Tips for Succeeding in Midwifery Training

June 22, 2015

Rebecca with a newborn after a C-sectionMidwives are advanced practitioners with specialized training to provide gynecological and prenatal care to women. If you are thinking about becoming a midwife, there are a few different paths you can take. The most common road to becoming a midwife is first graduating from a registered nursing program followed by attending a midwife program.

The length of a midwife program, as well as the curriculum, can vary. It’s helpful to start a program with the right attitude and game plan in order to do well. Consider some of the following tips for succeeding during your midwife training.

1. Study daily

There is a lot to learn in a midwife program. It can be hard to stay organized and up to date on all your assignments. If you wait until assignments are due, you may rush through the process and not turn in your best work. The same goes for cramming before an exam. Instead of waiting until the last minute, organize your workload and study a bit each day.

2. Use your time in clinical wisely

During your midwife program, you may complete different rotations including caring for women in a prenatal and postnatal setting. You may also complete clinical works where you provide gynecological care, family planning and newborn care.  Use your time in the clinical setting to practice procedures, improve your assessment skills and enhance your bedside manner.

3. Stay focused on your goal

It can be easy to feel overwhelmed with all the work you have to do. There may also be times you get frustrated or start to doubt your abilities. When times get tough, stay focused on your goal and remember why you choose the field.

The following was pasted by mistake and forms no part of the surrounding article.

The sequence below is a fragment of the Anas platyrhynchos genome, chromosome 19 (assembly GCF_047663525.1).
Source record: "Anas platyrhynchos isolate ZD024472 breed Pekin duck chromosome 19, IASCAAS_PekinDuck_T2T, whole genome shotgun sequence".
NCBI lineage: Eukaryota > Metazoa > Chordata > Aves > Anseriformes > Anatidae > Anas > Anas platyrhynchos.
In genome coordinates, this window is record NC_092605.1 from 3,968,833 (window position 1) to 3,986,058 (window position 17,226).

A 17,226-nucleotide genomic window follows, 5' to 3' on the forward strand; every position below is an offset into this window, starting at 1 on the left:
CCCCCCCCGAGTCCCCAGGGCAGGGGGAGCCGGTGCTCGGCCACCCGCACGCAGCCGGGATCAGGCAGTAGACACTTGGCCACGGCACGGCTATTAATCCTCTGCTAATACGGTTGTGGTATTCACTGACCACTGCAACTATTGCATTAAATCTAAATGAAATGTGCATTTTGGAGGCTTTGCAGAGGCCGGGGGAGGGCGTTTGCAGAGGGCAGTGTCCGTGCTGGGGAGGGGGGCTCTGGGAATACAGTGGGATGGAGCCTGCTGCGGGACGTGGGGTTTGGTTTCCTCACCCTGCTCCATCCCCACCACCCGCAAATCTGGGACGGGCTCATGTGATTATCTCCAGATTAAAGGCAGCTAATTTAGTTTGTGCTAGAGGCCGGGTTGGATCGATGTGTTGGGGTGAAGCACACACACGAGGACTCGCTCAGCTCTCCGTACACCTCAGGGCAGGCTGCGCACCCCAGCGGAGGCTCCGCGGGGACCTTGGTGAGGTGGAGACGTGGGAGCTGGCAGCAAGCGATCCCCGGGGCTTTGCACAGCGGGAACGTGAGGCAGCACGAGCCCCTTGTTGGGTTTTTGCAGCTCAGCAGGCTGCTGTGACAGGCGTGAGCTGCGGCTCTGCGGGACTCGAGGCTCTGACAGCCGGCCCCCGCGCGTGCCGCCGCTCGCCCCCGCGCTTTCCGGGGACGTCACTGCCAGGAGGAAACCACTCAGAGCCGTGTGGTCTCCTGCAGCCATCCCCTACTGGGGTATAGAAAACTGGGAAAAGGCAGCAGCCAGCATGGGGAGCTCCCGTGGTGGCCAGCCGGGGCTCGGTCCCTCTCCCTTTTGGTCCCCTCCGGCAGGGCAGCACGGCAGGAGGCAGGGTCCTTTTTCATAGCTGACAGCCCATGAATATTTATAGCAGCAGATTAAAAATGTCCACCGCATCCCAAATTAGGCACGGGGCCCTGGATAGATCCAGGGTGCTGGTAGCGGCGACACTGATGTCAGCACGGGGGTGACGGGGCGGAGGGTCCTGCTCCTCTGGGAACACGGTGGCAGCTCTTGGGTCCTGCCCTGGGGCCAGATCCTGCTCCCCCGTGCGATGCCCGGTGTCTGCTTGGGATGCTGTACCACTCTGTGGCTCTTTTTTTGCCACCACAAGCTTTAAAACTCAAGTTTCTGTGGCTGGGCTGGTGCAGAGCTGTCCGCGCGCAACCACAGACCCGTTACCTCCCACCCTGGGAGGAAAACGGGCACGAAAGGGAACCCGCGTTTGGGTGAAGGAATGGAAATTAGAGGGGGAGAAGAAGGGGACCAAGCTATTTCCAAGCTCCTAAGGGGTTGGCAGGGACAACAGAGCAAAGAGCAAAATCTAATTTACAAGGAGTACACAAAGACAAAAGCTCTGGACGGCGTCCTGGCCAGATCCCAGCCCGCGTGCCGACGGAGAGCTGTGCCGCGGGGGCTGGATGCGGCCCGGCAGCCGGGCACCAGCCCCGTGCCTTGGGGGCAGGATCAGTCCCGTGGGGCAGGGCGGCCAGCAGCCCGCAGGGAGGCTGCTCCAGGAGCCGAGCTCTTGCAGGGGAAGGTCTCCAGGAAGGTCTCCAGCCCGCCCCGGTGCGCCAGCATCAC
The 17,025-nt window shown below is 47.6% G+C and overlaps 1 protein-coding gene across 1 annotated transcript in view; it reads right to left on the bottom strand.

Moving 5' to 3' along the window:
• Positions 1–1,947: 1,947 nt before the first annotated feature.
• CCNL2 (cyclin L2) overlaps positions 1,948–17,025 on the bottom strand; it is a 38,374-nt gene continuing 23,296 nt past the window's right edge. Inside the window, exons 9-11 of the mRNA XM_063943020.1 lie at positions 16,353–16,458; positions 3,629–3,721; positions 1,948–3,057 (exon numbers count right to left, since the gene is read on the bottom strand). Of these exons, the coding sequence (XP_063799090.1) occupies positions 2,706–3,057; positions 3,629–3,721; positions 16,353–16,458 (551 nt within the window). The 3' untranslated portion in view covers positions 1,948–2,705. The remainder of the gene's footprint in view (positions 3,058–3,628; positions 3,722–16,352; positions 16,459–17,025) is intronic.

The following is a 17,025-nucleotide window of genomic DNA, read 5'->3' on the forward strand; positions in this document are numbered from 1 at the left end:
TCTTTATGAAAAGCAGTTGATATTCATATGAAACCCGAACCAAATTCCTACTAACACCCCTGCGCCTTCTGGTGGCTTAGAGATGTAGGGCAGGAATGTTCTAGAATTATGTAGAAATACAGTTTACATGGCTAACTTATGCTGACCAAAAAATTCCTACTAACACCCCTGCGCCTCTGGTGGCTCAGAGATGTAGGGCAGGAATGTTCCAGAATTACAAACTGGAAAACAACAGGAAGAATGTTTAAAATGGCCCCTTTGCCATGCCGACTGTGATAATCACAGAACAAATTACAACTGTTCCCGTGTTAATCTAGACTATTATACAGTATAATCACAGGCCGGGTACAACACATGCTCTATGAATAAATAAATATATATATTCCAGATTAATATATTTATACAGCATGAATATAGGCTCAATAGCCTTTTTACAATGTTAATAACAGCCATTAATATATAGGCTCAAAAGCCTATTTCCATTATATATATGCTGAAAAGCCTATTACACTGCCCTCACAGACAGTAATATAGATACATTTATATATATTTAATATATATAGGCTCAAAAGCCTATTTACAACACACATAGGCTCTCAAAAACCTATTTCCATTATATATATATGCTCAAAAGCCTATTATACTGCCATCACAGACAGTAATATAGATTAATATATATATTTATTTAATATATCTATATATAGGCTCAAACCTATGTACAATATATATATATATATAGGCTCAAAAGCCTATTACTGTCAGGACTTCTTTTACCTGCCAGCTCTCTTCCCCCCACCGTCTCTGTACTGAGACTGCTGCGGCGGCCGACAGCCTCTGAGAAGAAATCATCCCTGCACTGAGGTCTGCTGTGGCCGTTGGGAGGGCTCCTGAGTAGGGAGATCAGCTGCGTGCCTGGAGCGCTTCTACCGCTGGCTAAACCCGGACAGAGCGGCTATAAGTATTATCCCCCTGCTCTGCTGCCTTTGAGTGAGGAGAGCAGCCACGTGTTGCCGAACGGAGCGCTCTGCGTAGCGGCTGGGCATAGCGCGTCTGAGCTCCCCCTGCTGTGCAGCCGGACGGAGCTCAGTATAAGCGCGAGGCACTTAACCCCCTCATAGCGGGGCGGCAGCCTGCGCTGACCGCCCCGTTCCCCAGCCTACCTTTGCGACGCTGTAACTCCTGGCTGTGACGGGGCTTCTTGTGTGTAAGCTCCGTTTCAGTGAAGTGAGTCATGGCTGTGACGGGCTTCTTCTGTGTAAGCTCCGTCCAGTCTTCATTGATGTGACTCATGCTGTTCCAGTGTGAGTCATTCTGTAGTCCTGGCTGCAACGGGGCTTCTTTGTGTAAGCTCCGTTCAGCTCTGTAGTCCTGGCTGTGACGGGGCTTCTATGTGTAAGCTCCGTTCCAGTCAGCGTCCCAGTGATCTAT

4. Maintain good health habits

It can be difficult to do your best if you are stressed or not feeling well. You are better prepared to handle the hard work if you are feeling strong emotionally and physically. Eating well, getting enough exercise and finding time to relax all help you feel balanced.

5. Don’t neglect sleep

Similar to eating well and exercising, getting enough sleep is also crucial to good health. Although midwife programs may be structured differently, you may have to be on call a certain amount of the time. Your sleep may get interrupted, which can lead to fatigue and stress. Do your best to try to get at least seven hours of sleep on most nights.

6. Stay organized

Consider making a master calendar with everything you have to do each month. Mark class times, clinical work, as well as tests and assignment due dates. Having everything listed in one place, may help you stay on top of everything you need to do.

7. If you’re working, consider cutting back

Depending on how many hours a week you are in class and at clinic locations, you may have considered working part-time during your midwife program.  Even if your program offers a part-time option or some classes can be taken online, you still need to devote a lot of time to the program. If you do maintain a job, consider working only as much as you need to survive financially.